Reuters traced Mr Baratzada through US regulatory filings to a modest apartment in Baku, Azerbaijan’s capital.
His family, contacted at Mr Baratzada new home on the outskirts of Baku, said he was now working as a security guard.
Reached by telephone and asked if he owns Mayor Trans, the Seychelles company behind the $1.4 million payments to 17 Black, Mr Baratzada said “If it’s me, it’s me”.
He declined to comment further.
A spokesman for Socar Trading said the company had no links or knowledge of Rufat Baratzada.
Another $200,000 payment to 17 Black came from Mario Pullicino, the local agent for the LNG tanker fuelling the power station.
Mr Pullicino told FIAU investigators that the payment to 17 Black was for the provision of “manpower”.
Replying to questions by Reuters, Mr Pullicino reiterated past statements that he had never paid money to any politically exposed person.
Mr Pullicino did not respond to further questions about whether he knew 17 Black was owned by Mr Fenech.
A Latvian government source told the Times of Malta that their Financial Intelligence Unit responded to a request for information by the FIAU about 17 Black last February.
The source said the FIAU was provided with transaction data about 17 Black within three days of receiving the request.
Muscat sticks by his men
Contacted by the Times of Malta and asked what action he would be taking against Mr Schembri and Dr Mizzi, a spokesman for Dr Muscat said the Prime Minister had no idea who owns 17 Black.
“I can confirm that the Prime Minister never discussed the power station bid with Mr Fenech,” the spokesman said.
“As you know, 17 Black is the subject of an independent judicial inquiry and the Prime Minister will await the conclusion of this process and act accordingly, as he has consistently stated,” the spokesman continued.
An inquiry into 17 Black was ordered by magistrate Francesco Depasquale in May.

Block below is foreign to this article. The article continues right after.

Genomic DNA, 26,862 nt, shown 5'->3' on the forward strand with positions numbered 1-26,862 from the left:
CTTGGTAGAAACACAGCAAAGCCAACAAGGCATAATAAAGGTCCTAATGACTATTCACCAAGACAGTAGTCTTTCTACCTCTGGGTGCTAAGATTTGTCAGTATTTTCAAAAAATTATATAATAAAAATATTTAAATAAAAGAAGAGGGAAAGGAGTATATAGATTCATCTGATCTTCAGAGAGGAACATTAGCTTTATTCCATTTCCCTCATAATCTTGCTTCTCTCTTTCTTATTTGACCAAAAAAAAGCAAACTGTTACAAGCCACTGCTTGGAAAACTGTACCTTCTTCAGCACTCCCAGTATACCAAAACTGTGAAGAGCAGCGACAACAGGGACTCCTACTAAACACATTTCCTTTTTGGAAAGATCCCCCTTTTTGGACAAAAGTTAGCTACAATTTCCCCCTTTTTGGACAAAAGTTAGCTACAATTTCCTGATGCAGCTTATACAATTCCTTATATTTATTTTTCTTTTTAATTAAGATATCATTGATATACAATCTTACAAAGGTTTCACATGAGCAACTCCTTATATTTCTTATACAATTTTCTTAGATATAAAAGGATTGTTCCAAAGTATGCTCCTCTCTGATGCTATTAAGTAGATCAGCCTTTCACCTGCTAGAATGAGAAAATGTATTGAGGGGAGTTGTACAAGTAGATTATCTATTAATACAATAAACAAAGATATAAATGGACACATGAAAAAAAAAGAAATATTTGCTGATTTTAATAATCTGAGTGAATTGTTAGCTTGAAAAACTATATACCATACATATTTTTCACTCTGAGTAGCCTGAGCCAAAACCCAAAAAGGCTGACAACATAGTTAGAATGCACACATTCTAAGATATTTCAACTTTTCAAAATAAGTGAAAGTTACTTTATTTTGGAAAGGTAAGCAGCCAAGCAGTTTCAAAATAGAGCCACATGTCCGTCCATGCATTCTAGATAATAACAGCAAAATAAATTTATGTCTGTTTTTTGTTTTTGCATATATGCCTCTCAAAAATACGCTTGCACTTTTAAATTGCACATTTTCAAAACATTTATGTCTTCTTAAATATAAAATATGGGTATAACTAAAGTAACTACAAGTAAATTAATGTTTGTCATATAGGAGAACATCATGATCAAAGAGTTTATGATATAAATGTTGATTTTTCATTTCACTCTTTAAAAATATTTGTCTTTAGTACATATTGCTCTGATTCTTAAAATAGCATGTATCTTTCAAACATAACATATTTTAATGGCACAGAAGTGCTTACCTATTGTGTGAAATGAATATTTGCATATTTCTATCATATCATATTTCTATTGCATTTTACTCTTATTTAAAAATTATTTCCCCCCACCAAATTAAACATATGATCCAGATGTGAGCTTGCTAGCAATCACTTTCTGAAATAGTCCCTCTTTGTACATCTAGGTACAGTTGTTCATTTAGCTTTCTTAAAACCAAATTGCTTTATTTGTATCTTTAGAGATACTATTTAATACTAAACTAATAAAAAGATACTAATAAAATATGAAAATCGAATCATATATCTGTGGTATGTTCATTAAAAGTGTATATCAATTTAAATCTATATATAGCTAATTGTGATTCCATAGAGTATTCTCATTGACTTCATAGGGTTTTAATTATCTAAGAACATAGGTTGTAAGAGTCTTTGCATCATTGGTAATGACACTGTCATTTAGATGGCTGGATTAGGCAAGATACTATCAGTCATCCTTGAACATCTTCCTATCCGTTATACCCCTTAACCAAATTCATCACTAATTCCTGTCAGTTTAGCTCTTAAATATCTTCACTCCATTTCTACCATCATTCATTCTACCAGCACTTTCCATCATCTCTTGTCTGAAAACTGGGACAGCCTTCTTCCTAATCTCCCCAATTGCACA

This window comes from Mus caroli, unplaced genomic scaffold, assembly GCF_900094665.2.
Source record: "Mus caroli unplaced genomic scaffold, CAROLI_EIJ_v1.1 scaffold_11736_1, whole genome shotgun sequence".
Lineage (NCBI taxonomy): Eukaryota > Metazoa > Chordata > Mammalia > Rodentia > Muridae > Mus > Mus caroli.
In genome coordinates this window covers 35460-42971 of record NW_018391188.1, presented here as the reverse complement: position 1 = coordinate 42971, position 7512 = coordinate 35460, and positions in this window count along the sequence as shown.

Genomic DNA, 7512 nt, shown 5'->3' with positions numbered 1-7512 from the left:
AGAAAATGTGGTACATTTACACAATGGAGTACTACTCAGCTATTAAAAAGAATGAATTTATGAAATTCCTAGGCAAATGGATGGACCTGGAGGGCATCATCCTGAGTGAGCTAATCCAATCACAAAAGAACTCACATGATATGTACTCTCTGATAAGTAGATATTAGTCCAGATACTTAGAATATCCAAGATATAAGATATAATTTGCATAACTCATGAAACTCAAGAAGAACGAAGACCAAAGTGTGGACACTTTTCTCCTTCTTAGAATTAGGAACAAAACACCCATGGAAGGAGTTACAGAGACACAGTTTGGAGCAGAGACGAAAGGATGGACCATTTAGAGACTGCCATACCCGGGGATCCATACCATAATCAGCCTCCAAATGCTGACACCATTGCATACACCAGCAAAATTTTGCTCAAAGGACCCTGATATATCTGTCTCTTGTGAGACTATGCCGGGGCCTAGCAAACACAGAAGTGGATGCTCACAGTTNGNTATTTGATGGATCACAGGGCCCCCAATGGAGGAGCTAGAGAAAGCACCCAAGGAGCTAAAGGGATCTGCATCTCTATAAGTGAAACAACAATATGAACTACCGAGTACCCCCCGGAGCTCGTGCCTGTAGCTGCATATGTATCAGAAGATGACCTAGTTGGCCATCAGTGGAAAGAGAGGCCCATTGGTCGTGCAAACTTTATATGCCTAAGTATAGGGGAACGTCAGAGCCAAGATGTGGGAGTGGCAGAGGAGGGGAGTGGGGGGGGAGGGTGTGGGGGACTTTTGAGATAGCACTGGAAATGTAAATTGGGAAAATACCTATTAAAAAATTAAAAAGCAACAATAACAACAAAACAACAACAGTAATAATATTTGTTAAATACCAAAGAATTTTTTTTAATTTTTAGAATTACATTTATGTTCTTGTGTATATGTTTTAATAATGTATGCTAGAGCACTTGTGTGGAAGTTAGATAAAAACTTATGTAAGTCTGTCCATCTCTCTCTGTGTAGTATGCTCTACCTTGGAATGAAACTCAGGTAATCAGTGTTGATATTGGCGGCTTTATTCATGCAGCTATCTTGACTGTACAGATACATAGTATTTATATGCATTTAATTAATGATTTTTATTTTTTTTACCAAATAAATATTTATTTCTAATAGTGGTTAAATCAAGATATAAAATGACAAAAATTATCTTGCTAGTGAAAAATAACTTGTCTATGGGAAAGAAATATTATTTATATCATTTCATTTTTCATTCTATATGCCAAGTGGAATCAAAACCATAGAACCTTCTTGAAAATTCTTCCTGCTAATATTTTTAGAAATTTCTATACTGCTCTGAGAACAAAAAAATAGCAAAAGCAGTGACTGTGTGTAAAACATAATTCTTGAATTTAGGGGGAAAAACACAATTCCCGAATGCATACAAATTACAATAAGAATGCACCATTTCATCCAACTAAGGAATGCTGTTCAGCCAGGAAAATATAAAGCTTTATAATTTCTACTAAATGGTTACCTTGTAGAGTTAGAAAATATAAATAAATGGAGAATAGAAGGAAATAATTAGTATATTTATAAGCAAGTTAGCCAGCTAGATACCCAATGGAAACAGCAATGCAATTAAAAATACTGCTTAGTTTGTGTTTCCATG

Instead of starting a new inquiry, the magistrate ruled that the 17 Black case should be added to another inquiry currently under appeal by Dr Muscat, Mr Schembri, Dr Mizzi and Nexia BT’s Brian Tonna and Karl Cini, among others.
Prior to revelations showing the link between 17 Black and the Panama companies in April, Mr Schembri always denied any knowledge of the Dubai company.
He changed his version of events in a statement several hours after Times of Malta in conjunction with the Daphne Projects published the Nexia BT e-mails showing this link.
In this statement, Mr Schembri said the references to 17 Black and Macbridge were part of “draft business plans”.
Schembri fails to elaborate on ‘draft business plans’
Mr Schembri did not reply to questions by the Times of Malta about the “draft business plans” he devised with 17 Black, in light of new evidence linking Mr Fenech to the Dubai company.
The Prime Minister’s chief of staff has been avoiding questions about his business plans with 17 Black for the past six months.
In terse replies provided to Reuters, Mr Schembri said he did not know who owns 17 Black and he had no involvement in the power station project.
Mr Schembri categorically denied seeking to personally benefit from the project, and denied any knowledge of the 17 Black e-mail “at the time it was sent” by his financial advisers Nexia BT.
Contacted for a reaction by the Times of Malta, a spokesman for minister Mizzi said linking his Panama company to 17 Black and the power station project was “pure defamatory speculation”.
“Dr Mizzi has already stated that he has no connection with such company”, the spokesman said.